December 08, 2017

Monthly Market Summary – November 2017

Another month, more equity market highs.   During early November the Dow Jones Industrial Average, S&P 500, and Nasdaq Composite each hit new all-time highs. In Europe, the STOXX 600 reached a 2-year high, in Japan, the Nikkei reached a 25-year high, in Taiwan, the Taiex hit a 27-year high, in Hong Kong, the Hang Seng reached a 10-year high, and in Australia the benchmark index hit a 9-year high.  Global equities did experience a mid-month sell-off led by declines in technology and momentum stocks that have had sizeable gains during 2017.  Profit-taking could have been the main factor in the sell-off.  Uncertainty about the U.S. tax reform bill and some weaker earnings announcements in Europe also contributed to the sell-off.  Equity markets rebounded later in the month on positive earnings reports and progress being made toward passage of the tax reform bill in the Senate.  Major U.S. equity indices advanced to hit more record highs and finished the month with positive returns.  Interestingly, November was the 13th consecutive month that the S&P 500 index has posted a positive return.  It is only the second time the index has posted a gain for 13 consecutive months.  The other 13-month gain streak was in 1959.

Market Indices – November 2017

Most bond yields rose slightly (and prices declined) during the month on the expectation for a rate hike by the Federal Reserve (Fed) in December. The bond market took the nomination of Jerome Powell as the next Federal Reserve Chair in stride as he is seen as a centrist and is expected to continue the current monetary policy path.  There were two significant moves in commodity markets during November.  The first was the 5.6% increase in the price of crude oil due to political events, a drawdown in inventories, and extension of the production cut agreement by the Organization of Petroleum Exporting Countries (OPEC) and non-OPEC countries. The second significant move was the sharp drop in industrial metals prices on concerns about weakening demand from China.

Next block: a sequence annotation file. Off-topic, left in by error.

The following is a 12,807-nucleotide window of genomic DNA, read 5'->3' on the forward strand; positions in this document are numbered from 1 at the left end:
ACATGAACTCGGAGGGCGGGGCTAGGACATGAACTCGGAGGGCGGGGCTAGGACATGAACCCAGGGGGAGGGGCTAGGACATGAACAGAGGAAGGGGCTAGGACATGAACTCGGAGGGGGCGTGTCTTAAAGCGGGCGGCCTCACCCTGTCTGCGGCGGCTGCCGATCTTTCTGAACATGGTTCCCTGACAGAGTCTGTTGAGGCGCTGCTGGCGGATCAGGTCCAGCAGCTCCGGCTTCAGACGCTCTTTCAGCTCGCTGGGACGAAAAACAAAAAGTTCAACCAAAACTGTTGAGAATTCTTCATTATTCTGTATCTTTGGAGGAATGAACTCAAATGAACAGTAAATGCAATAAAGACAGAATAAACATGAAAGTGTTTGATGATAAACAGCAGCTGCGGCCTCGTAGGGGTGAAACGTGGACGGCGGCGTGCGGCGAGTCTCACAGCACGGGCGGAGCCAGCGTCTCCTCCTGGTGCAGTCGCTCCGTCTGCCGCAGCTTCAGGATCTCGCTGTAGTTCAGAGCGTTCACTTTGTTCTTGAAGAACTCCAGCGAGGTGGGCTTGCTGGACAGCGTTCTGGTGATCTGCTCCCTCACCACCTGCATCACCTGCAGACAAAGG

Much of the data reported during November continued to point to generally improving economic fundamentals around the world. In the U.S., third quarter gross domestic product (GDP) growth was revised higher to 3.3%, which is the highest rate of growth since 2014.  Other significant reports include a drop in the unemployment rate to a 17-year low of 4.1%, new home sales reaching a 10-year high, the Institute of Supply Management’s non-manufacturing index increasing to 60.1 – which was the highest reading since August 2005 – and the index of leading indicators increasing 1.2%, which was double the increase that analysts had expected. Outside the U.S., euro area third quarter GDP growth was 0.6% on a quarter over quarter basis, which was above expectations.  Japan’s third quarter GDP grew 0.3% boosted by increased exports.  Brazil appears to be emerging from a severe recession and posted positive GDP growth at 0.1%.  Another sign of economic improvement in Brazil is the 6.4% gain in retail sales which was the highest increase since April 2014.  One country that had lower data reports was China where industrial output, retail sales, and construction spending declined modestly as the government attempts to transition the economy to higher quality growth and reduce risks to the financial sector.

In U.S. equity markets, mid-capitalization (cap) stocks outperformed large-cap stocks and both outperformed small-cap stocks. There was a sector rotation during the month especially among large-cap stocks that resulted in value outperforming growth by a small margin.  Investors moved out of technology stocks into consumer staples, consumer discretionary, financials, and industrials.  The moves were likely due to taking profits in stocks that have had high double-digit gains this year and moving into sectors that are seen as benefiting from the tax cuts included in the tax reform bill that is moving through Congress.

International equity indices posted gains for November, but lagged U.S. equity index returns. The MSCI EAFE index of developed international stocks had a return of 1.1% and the MSCI Emerging Markets (EM) index posted a return of 0.2% on a U.S dollar basis.  Currency movements had a positive impact on November returns since both the EAFE and EM indices had a small negative return on a local currency basis.  Growth stocks outperformed value stocks in both the EAFE and EM.  Value sectors such as energy, materials, industrials, and utilities had the lowest returns while consumer related and healthcare had the highest returns.  Just as in the U.S., the technology sector was weak in the EM index as investors rotated away from some of the top performing stocks for the year.  On a geographic basis, Japan had the best return among developed international countries on several strong economic reports.  Returns in the European region were mixed with strong economic and earnings news boosting equity markets in Germany and France while political issues pressured equity prices in Italy, Spain, and the U.K.  In the emerging markets index, Russia had the highest return boosted by higher crude oil prices.  China also had a positive return. Technology heavy economies such as Taiwan had among the lowest returns but Chile posted the worst performance among EM countries with a decline of almost 12% due to results in the presidential election.